By Naomi Waxman
Chicago celebrated the wicked, the wild and the weird Saturday, as artists from across the country strutted their stuff before crowds of excited fans lined up along Columbus Drive. Residents of all ages watched fire-spinning skeletons, a bulbous blue anglerfish and even a train of hearses, owned by local enthusiasts.
New local arts non-profit LUMA8, conceived Arts in the Dark to unite Chicago artists.
“It’s all about declaring Halloween as the artists’ holiday and creating a moment for all of Chicago’s cultural communities to come together and plant their flag on one night,” said Sharene Shariatzadeh, president and CEO of LUMA8.
Mark Kelly, the city’s commissioner of the Department of Cultural Affairs and Special Events, served as ringmaster, complete with a top hat. For Kelly, the event was a welcome change from a typical Chicago parade.
“I love parades, but I hate Chicago parades because they’re formulaic,” said Kelly. “This is meant to hearken to Mardi Gras and Brazilian Carnival, to the power of mass and spectacle, dance and performance, all coming together.”
Kelly said he hopes the parade will become an iconic Chicago event that will draw participants of all artistic shades and stripes.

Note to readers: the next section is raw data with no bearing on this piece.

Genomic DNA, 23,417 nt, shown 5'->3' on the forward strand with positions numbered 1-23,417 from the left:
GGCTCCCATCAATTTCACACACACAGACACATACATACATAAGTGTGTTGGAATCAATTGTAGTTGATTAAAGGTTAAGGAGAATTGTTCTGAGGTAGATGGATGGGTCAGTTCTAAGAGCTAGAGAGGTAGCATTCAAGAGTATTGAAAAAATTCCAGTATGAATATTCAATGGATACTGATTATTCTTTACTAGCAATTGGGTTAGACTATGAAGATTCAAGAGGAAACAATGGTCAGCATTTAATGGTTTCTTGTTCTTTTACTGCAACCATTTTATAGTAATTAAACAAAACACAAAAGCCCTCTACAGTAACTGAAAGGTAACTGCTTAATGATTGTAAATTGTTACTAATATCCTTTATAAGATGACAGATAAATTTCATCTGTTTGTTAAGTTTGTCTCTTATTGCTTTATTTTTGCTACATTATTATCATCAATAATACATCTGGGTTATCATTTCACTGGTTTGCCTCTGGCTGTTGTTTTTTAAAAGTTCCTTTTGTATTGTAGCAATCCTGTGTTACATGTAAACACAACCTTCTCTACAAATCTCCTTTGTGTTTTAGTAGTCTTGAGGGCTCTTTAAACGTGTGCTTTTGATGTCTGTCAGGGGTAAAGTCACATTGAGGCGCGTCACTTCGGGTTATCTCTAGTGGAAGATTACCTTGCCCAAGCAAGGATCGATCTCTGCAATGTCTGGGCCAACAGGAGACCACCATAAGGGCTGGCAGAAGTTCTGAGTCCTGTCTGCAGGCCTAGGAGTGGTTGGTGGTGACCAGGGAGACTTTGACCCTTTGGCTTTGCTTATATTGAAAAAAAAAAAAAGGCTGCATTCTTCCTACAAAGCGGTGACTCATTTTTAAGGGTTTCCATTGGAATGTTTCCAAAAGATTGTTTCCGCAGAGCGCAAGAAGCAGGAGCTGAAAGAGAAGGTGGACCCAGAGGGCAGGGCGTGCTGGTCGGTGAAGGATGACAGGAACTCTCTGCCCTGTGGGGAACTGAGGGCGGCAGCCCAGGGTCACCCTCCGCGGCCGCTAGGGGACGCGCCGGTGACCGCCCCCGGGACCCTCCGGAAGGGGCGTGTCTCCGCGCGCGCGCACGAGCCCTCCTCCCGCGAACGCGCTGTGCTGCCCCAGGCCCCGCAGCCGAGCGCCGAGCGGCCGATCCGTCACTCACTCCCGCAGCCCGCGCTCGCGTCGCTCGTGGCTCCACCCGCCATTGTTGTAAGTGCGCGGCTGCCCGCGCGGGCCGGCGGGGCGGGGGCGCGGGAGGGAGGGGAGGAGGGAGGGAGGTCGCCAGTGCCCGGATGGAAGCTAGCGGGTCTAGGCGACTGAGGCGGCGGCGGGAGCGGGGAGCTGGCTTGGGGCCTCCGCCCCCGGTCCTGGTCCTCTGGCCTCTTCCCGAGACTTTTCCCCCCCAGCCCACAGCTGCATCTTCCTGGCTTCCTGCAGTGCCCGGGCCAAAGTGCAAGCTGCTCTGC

Organizations including the Art Institute of Chicago and its school, West Town Bikes, Aztec Dance Chicago and the Hardcore Hearse Club made their way from Balbo Drive to East Monroe Street, waving, beeping and grinning all the way.
Chicagoan and performance artist Gwen Klemenz came to the parade clad in her spookiest skeleton costume ready to show off her skills with fire poi, swinging flaming tethered weights in rhythmic patterns, much to the crowd’s delight.
“It’s really cool when we get to take what we love and do for each other and share it with the city and community at large,” said Klemenz.
Klemenz came with Full Moon Fire Jam, an organization centered on monthly events that coincide with the full moon. The gatherings are intended to attract professional performance artists, as well as hobbyists, for an evening of fun and creative freedom.
She said city officials are very supportive of artists like her, and the parade seems like a natural extension of that relationship.
“Chicago really lets its freak flag fly on this parade!” said Klemenz. “How often do you get to hear a commissioner say, ‘Ok everybody, line up behind the hearses’?”